Dermatitis means inflammation of the skin. Eczema is a term used to describe a group of skin conditions in which the skin is itchy, dry, and inflamed. The terms eczema and dermatitis are often used interchangeably. But “dermatitis” is a broader term that encompasses more than eczema rashes.

Although the terms “dermatitis” and “eczema” may overlap in how they’re used, specific types of skin conditions are better known by just one of the names. For example, many doctors use the terms “atopic dermatitis” and “eczema” interchangeably but wouldn’t use the term “contact dermatitis” in place of “eczema.”

Dermatitis means inflammation of the skin. Eczema is inflamed skin that has other symptoms like itching, a flaky or scaly rash, and dry skin.

The table below compares the two conditions, with the bolded terms signifying differences.

Type of ConditionSkin irritationSkin inflammation
Acute or ChronicAcute or chronicChronic
Cause(s) & TriggersAllergens (including some medications)
Autoimmune diseases
Genetic conditions
Hormonal changes
Hormonal dermatoses (a skin condition)
Temperature changes
Food allergies
Rough or synthetic fabrics
Signs & SymptomsRash
Dry skin

Stinging or burning skin
Skin discoloration
Severe itching
Dry skin
Flaky skin patches
Small raised bumps with fluid
Patches crusted with yellow discharge

ComplicationsSkin infections
Open sores
Skin infections
Sleep problems from increased night symptoms
Increased itching caused by scratching
Thickened skin patches
Additional types of eczema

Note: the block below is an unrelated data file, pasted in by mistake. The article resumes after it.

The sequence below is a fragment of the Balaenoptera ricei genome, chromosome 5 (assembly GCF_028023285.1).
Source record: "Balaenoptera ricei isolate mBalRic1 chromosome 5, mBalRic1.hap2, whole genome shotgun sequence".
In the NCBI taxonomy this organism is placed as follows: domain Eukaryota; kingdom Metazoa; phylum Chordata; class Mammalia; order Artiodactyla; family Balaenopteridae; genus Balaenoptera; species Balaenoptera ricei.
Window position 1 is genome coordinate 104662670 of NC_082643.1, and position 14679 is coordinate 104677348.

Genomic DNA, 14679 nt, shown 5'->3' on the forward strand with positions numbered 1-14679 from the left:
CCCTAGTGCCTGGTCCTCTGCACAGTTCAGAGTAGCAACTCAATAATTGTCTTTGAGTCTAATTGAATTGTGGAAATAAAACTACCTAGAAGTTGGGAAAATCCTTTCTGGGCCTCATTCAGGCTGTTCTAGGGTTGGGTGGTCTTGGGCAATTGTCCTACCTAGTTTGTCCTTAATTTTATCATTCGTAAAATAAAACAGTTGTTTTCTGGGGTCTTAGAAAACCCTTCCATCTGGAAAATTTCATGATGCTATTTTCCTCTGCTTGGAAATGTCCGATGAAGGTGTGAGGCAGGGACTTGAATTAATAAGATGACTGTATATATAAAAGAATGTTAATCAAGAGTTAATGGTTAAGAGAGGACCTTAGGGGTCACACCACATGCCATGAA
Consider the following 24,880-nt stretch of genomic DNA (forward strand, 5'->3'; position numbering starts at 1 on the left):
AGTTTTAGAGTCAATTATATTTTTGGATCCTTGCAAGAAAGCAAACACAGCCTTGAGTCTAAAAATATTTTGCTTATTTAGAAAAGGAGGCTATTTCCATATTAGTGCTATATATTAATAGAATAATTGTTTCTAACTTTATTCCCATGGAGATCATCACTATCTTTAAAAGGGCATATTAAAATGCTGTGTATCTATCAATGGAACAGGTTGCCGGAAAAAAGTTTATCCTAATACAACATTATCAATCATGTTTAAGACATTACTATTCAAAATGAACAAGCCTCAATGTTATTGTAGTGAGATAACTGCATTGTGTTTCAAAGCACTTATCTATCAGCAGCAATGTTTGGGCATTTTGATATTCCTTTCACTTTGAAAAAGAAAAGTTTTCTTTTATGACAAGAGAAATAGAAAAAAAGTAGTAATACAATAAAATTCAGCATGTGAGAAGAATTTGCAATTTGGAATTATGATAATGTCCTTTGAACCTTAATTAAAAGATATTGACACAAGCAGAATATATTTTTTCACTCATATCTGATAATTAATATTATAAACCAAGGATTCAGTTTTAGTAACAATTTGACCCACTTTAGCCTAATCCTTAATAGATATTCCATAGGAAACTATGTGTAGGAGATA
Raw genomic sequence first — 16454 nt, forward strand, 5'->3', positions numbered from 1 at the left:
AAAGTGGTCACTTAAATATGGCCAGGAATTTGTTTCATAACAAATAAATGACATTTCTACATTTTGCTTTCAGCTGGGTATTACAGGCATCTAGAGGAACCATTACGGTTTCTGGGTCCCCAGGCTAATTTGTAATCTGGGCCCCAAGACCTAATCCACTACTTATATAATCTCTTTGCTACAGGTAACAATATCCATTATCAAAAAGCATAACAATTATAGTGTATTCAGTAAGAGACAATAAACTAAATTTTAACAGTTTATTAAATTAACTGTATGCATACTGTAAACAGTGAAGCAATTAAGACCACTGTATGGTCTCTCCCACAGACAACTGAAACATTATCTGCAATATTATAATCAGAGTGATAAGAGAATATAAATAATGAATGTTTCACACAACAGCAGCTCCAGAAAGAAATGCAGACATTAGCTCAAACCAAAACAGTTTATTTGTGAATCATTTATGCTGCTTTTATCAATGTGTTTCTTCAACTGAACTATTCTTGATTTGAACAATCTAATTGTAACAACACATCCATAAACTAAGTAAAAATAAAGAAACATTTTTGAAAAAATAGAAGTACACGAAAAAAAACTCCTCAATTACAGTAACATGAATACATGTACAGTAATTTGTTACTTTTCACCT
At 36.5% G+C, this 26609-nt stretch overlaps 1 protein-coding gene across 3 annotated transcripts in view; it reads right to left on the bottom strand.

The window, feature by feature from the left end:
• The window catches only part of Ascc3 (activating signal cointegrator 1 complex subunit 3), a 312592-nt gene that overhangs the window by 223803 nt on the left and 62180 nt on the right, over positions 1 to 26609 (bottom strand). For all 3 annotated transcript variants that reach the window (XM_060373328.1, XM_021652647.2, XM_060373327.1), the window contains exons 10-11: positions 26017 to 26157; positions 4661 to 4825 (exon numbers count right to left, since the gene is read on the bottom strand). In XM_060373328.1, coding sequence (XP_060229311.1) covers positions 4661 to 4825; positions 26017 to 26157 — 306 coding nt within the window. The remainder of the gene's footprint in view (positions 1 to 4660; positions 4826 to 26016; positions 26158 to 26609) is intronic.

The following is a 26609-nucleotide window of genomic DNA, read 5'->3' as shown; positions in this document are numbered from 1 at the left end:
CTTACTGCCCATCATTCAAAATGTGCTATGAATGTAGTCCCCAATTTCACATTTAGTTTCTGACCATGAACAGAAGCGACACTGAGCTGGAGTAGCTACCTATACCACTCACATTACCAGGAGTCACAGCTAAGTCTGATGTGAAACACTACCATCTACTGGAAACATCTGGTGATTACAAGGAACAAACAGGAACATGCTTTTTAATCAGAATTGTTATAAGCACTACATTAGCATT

Risk FactorsEnvironment
Family history of dermatitis
Overall health
Hay fever or other allergies
Family history of eczema
TreatmentsAntihistamines to reduce allergies
Remove irritants (like scented skincare products)
Reduce stress
Topical steroid creams or oral steroids
Topical calcineurin inhibitors (Protopic or Elidel)
Decrease the amount of time bathing or showering (especially using too-hot water)
Using skin moisturizers daily
Oral immunosuppressants
Light therapy
Oatmeal baths
Avoiding triggers
Antihistamines to reduce allergies
Remove irritants
Reduce stress
Topical steroid creams or oral steroids
Topical calcineurin inhibitors (Protopic or Elidel)
Decrease the amount of time bathing or showering (especially using too-hot water)
Using skin moisturizers daily
Oral immunosuppressants
Light therapy
Light therapy
Cold compresses

There are a number of distinct types of eczema and dermatitis, and, to complicate matters, it’s possible to have more than one type at the same time. While eczema and dermatitis both typically cause redness and itching, some types also cause blistering and peeling.

Atopic dermatitis or eczema

Atopic dermatitis is a chronic condition that requires symptom management. It’s characterized by an itchy, red rash that usually appears at joints in your body, like knees or elbows, and even around the neck. But it can occur anywhere on the body.

This condition occurs in flare-ups or bouts, meaning that it gets worse and improves in irregular cycles. Symptoms include:

Contact dermatitis